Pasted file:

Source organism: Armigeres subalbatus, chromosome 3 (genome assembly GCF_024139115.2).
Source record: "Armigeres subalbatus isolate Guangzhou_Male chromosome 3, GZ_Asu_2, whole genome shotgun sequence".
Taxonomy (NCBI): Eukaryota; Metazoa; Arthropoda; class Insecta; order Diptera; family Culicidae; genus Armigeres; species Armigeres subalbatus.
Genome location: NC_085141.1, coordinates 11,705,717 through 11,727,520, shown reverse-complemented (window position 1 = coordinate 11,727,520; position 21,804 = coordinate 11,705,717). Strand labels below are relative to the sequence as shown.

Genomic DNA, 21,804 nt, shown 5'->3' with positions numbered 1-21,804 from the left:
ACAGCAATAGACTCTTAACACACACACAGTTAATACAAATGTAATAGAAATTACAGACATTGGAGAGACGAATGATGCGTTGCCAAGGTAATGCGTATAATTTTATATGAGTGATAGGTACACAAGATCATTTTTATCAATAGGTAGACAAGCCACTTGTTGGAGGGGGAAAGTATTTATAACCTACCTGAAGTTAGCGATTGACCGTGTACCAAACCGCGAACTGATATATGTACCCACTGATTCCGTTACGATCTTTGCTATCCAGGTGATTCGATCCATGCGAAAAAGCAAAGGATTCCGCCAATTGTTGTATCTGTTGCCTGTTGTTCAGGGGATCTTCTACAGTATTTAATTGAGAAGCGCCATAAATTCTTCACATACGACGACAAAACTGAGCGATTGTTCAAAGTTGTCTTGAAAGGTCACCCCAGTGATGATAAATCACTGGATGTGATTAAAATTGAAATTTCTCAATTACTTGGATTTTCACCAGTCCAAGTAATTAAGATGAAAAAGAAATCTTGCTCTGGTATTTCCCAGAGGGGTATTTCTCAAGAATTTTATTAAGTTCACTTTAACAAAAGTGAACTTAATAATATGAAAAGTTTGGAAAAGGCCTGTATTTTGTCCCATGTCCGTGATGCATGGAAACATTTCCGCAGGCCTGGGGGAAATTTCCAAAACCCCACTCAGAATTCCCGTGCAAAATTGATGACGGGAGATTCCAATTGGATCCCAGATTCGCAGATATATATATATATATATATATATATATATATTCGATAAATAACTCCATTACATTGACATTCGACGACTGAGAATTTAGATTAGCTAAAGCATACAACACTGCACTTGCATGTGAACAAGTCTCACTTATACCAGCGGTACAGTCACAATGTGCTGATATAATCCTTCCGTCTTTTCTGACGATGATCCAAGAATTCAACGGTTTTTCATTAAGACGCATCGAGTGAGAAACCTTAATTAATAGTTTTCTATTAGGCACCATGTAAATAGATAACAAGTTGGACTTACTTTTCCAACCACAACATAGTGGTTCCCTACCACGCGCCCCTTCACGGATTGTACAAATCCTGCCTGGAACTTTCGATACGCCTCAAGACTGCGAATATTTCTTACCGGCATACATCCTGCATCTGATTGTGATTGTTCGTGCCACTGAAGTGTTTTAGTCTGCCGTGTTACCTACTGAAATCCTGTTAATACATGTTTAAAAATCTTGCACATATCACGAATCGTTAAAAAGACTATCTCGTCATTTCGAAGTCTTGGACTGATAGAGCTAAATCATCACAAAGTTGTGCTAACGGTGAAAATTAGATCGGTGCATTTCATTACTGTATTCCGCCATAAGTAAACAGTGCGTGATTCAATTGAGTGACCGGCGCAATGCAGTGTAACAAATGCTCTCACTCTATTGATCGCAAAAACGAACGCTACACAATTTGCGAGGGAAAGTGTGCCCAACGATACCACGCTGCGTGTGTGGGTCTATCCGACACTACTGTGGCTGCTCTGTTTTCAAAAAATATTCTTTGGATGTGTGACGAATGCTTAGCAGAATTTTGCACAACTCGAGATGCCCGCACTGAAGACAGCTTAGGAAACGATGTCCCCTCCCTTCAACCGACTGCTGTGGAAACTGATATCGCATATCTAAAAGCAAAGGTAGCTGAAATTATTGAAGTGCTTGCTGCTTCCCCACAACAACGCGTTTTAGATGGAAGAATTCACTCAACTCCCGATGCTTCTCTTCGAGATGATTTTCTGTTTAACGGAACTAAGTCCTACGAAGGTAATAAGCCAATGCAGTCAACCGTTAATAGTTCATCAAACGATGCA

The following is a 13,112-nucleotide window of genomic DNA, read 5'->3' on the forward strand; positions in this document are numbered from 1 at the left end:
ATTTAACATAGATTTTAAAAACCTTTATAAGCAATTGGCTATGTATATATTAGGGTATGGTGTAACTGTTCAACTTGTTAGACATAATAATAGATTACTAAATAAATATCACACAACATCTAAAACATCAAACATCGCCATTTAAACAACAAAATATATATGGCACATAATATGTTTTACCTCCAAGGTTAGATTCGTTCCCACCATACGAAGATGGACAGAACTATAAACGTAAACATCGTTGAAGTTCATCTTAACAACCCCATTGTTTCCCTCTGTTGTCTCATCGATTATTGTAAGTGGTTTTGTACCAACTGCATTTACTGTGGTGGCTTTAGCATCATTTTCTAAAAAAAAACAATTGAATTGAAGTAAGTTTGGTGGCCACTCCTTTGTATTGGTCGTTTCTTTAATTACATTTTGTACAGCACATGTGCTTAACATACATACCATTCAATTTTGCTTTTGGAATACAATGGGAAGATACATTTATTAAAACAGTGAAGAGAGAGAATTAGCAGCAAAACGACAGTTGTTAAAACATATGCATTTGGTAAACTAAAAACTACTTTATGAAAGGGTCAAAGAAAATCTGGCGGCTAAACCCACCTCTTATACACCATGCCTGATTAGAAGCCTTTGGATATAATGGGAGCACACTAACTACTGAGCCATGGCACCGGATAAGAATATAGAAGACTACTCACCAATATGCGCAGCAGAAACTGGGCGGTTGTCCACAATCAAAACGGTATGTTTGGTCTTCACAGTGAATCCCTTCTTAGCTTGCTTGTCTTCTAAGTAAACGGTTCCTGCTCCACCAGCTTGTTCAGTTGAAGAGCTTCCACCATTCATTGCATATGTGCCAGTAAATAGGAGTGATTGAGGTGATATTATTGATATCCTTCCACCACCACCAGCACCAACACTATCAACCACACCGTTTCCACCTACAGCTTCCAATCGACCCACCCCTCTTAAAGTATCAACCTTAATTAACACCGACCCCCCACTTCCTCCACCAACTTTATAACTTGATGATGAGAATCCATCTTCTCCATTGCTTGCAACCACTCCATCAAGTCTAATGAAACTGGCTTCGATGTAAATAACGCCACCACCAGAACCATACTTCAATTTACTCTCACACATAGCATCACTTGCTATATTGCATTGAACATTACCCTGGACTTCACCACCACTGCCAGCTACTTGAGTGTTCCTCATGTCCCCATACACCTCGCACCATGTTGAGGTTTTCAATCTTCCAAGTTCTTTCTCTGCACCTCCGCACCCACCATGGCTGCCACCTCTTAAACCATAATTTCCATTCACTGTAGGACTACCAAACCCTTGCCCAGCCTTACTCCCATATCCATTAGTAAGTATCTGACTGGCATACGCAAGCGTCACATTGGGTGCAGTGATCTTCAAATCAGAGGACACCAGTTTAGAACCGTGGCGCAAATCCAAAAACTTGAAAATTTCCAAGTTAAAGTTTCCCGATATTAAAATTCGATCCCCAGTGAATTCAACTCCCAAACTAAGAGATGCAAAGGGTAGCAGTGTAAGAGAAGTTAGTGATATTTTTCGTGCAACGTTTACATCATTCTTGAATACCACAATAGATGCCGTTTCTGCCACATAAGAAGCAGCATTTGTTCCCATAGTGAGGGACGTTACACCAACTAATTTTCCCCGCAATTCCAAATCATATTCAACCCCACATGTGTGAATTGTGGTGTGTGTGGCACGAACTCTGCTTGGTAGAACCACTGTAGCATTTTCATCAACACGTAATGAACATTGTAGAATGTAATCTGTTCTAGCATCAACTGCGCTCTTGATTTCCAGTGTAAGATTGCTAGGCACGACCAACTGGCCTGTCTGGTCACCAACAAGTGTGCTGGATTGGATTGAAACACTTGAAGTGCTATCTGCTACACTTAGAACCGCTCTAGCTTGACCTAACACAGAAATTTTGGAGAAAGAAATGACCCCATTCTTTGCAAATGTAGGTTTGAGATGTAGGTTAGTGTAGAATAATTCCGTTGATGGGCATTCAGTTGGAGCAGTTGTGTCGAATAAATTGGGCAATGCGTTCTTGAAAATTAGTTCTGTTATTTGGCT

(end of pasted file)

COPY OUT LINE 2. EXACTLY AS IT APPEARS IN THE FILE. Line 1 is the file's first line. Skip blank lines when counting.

Source record: "Armigeres subalbatus isolate Guangzhou_Male chromosome 3, GZ_Asu_2, whole genome shotgun sequence".